projects -- the amount was less than 1 percent in 2000. Posted.


5 Myths About Nuclear Energy.  Explosions. Radiation.
Evacuations. More than 30 years after Three Mile Island, the
unfolding crisis in Japan has brought back some of the worst
nightmares surrounding nuclear power — and restarted a major
debate about the merits and the drawbacks of this energy source. 

Scripps: Global Warming More Common That Scientists Thought.
Earth has undergone periods of rapid and intense global warming
far more often than scientists once believed, possibly with
limited biological impact, says a new study from a team led by
the Scripps Institution of Oceanography in La Jolla. The findings
are based on an analysis of sea floor sediments that are being
used to figure out how such change affected marine ecosystems in
the past and what could happen when the planet warms in the
future, says the study, to be published March 17 in the journal
Nature. Posted.

New Republic: Japan Holds A Lesson For US Politics. The
earthquake and potential nuclear catastrophe in Japan have
brought home a set of questions that have haunted philosophers
for hundreds of years — and have played an important role in
American politics for over a century. They have to do with the
relationship between humanity and nature — not nature as "the
outdoors," but as the obdurate bio-geo-physiochemical reality in
which human beings and other animals dwell. To what extent does
nature set limits on human possibilities? And to what extent can
human beings overcome these limits? Posted.


House Panel to Question Nuclear Regulatory and Energy Chiefs. 
The House Energy and Commerce committee opens a hearing at 9:30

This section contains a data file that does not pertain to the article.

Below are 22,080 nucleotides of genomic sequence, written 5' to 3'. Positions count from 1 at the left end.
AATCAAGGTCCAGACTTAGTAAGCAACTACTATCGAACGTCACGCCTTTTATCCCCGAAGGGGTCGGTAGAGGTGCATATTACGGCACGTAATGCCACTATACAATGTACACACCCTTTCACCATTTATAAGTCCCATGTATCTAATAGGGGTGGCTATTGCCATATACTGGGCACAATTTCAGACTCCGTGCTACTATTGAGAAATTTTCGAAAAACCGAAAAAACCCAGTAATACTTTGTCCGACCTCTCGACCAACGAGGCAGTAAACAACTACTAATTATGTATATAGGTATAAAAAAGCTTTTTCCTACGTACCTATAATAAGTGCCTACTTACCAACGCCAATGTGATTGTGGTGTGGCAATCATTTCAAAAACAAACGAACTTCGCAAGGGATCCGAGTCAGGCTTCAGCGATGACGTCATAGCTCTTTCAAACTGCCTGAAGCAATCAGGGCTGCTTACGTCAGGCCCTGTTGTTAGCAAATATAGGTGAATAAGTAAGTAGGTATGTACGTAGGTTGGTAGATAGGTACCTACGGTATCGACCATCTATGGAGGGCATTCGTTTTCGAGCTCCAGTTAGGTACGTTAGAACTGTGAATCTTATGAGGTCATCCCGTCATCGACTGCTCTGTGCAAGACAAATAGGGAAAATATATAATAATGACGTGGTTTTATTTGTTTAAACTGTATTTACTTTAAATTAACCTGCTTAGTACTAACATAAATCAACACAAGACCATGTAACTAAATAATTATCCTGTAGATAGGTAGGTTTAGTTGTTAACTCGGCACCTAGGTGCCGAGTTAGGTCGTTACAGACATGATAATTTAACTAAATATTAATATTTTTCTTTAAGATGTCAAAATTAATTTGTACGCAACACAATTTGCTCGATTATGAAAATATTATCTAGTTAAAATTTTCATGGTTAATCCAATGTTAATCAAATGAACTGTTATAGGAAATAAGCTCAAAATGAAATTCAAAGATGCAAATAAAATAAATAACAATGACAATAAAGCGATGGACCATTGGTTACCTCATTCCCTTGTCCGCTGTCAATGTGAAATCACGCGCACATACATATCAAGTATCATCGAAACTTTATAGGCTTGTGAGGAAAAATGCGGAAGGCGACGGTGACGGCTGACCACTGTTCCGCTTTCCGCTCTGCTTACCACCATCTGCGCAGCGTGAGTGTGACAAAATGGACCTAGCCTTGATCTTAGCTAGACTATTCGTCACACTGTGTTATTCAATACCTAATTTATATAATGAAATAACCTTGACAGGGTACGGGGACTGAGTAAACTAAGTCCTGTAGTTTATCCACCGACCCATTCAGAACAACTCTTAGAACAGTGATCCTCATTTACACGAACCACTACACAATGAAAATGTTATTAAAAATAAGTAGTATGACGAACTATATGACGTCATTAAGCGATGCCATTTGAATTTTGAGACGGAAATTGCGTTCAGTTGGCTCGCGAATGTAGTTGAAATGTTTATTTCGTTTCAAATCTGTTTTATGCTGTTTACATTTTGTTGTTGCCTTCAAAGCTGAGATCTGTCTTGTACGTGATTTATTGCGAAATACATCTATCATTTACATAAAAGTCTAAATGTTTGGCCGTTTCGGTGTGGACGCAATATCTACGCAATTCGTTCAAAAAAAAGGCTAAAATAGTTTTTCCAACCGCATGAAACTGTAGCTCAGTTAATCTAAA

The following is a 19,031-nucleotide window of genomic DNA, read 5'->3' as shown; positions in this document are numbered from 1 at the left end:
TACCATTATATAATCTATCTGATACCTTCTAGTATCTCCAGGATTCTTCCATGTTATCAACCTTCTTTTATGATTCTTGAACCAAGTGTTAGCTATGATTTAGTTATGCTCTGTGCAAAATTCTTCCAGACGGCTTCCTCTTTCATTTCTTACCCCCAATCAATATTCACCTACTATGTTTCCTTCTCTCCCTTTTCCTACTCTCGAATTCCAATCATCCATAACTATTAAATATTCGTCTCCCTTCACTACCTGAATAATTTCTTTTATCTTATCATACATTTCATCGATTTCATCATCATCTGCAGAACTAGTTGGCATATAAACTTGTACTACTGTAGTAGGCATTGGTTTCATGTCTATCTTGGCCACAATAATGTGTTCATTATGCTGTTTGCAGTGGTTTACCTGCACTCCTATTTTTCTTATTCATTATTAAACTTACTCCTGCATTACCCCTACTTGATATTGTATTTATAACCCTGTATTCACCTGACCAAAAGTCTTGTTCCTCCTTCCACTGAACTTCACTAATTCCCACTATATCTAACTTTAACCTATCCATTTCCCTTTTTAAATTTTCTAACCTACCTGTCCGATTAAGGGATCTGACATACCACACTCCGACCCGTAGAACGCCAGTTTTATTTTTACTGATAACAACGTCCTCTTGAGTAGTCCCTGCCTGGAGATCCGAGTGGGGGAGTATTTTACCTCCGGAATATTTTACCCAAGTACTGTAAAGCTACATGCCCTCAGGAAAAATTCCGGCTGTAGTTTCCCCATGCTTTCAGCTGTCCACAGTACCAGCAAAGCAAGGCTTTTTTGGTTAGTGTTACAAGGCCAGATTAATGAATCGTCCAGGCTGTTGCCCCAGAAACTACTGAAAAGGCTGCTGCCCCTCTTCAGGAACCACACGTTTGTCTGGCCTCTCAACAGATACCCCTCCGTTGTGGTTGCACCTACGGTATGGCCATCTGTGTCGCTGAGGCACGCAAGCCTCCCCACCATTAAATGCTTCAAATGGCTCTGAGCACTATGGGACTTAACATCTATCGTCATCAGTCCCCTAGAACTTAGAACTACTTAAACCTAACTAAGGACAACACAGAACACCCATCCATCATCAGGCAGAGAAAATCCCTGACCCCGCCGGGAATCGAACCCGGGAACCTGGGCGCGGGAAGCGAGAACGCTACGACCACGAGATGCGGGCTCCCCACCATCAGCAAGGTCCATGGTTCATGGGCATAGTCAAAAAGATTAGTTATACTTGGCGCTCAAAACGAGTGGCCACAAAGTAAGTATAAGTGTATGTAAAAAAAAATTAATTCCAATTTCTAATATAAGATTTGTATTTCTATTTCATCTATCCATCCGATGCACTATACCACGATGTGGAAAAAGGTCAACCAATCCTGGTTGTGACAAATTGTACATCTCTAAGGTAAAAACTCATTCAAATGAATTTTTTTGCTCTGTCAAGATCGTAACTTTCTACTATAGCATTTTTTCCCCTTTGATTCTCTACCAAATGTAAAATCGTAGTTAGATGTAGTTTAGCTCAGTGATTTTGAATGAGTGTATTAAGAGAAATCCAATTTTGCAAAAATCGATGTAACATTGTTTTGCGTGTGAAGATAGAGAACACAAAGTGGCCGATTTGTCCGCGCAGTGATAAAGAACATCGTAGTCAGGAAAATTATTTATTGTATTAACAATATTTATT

a.m. on Wednesday in which it will hear from two witnesses who
are suddenly much more prominent because of events in Japan:
Steven Chu, the secretary of energy, the chief administration
official addressing the crisis involving the Japanese reactors,
and Gregory B. Jaczko, the chairman of the Nuclear Regulatory
Commission, which has sent personnel to Japan and is charged with
preventing accidents here in the United States.  Posted. 

On Climate Change, It Didn’t Have To Be This Way.  As a follow-up
to my comments in today’s Wonkbook, it’s easy to forget that as
recently as three years ago, the Republican presidential nominee
was an avowed believer in not just global warming, but efforts to
combat it. “We stand warned by serious and credible scientists
across the world that time is short and the dangers are great,”
John McCain said in May of 2008. “The most relevant question now
is whether our own government is equal to the challenge.” 

Global Warming Alarmism Continues To Backfire. A new Gallup poll
is delivering bad news to global warming alarmists, showing
Americans are becoming more and more skeptical of hysterical
global warming claims. The alarmists are bemoaning these results
and saying they need to be more forceful and creative in
delivering their message of doom and gloom. But the
global-warming religionists are losing credibility with the
American public precisely because they are too forceful and
creative in delivering speculative global warming claims, not
because they are too conservative and demure. Posted.

New Study Sheds Light on Air Quality Impacts of the BP Oil Spill.
According to a new study, the chemicals that spewed into the Gulf
of Mexico from the BP Oil Spill set off a complex chain of
chemical reactions forming air pollution aerosols. Unfortunately
these aerosols weren’t adequately monitored for at the time of
the spill.  While this study did not look at the impacts of this
pollution on the clean-up workers or onshore communities, it
raises important questions about what Gulf communities were
exposed to during the oil spill and shows the need for improved
air quality monitoring. During the oil spill, clean-up workers
and coastal communities reported odors and respiratory symptoms
linked to winds coming off the oil slick.  Posted.

Removing Mercury and Other Toxics From the Air We Breathe. This
week, the EPA proposed Mercury and Air Toxics Standards, a Clean
Air Act protection that sets the first-ever national safeguards
to limit power plant releases of mercury, arsenic, chromium,
nickel and acid gases into the air we breathe. America’s power
plants are the source of half of the mercury emissions, half of
the acid gases, and a quarter of all toxic metal pollution in the
U.S, and almost half of America’s coal plants lack advanced
pollution controls. Posted.